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Symphony of a Thousand Critics

New York
Carnegie Hall
10/25/2004 -  
Gustav Mahler: Symphony #8
Jane Eaglen, Soprano
Hei-Kyung Hong, Soprano
Heidi Grant Murphy, Soprano
Stephanie Blythe, Mezzo-Soprano
Yvonne Naef, Mezzo-Soprano
Vinson Cole, Tenor
Eike Wilm Schulte, Baritone
John Relyea, Bass-Baritone
Tanglewood Festival Chorus
John Oliver, Conductor
American Boychoir
Fernando Malvar-Ruiz, Music Director
Boston Symphony
James Levine (conductor)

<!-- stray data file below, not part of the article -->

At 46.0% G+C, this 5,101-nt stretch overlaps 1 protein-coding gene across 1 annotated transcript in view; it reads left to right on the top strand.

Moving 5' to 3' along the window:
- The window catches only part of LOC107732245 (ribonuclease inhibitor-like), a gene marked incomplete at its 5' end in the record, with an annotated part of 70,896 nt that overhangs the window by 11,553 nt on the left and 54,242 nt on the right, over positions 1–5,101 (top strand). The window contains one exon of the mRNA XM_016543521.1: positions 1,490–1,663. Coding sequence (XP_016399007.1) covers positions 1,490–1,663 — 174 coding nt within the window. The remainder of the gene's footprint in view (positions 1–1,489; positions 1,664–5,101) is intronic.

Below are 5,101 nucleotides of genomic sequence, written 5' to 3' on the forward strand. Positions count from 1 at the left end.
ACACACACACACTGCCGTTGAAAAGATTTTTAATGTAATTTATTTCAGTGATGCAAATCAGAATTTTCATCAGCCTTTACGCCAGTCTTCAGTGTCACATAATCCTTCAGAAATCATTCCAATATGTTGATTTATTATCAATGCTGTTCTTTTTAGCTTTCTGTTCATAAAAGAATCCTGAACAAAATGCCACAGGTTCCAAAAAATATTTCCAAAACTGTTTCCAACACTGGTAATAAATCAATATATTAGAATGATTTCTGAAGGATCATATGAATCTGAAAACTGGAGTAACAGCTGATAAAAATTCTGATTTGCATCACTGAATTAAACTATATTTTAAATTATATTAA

Just a trio of seasons ago, the big three orchestras of the eastern United States found themselves in need of new maestros at a time when the selection pool seemed to have only a shallow end. Except for Philadelphia, where the brilliant Wolfgang Sawallisch was simply retiring, these organizations had painted themselves into this embarrassing corner, the New York Philharmonic giving the bum’s rush to the distinguished Kurt Masur and the Boston Symphony finally taking revenge on Seiji Ozawa for leaving the Brahmin soccer moms without a nutcracker while he took his fine ensemble on a December tour of Asia. At the same time, the other two orchestras of similar quality in this part of the world also made eerily similar changes at the top, the Cleveland Orchestra hiring Franz Welser-Moest and the Pittsburgh Symphony opting for no one. After much public disfunctionality, all three concentrically local institutions hired big names, two of whom have now begun their tenures most distressingly. Lorin Maazel arrived in New York under a cloud of arrogance and proceeded to flaunt his micromanagement style to the extreme point wherein his Philharmonic performances are now merely self-congratulatory reshapings of the classics, many individual phrases elongated or deconstructed for the sake of this frustrated composer’s idea of maximum impact. Christoph Eschenbach, hired in Philadelphia over the objections of the players and without the advice and consent of the board, has begun a questionable renovation of that signature fabulous sound, seeming to favor glitz and glamour over strength and substance, and turning many locals into Cassandras wandering about Broad Street lamenting the passing of the good old days under Ormandy. And, just in case one was hopeful that this situation was but a temporary band-aid, both Eschenbach and Maazel have recently been signed to contract extensions, the former until 2008 and the latter 2009. This reviewer, for one, has given up his seat on the New Jersey Transit train that connects the two cities.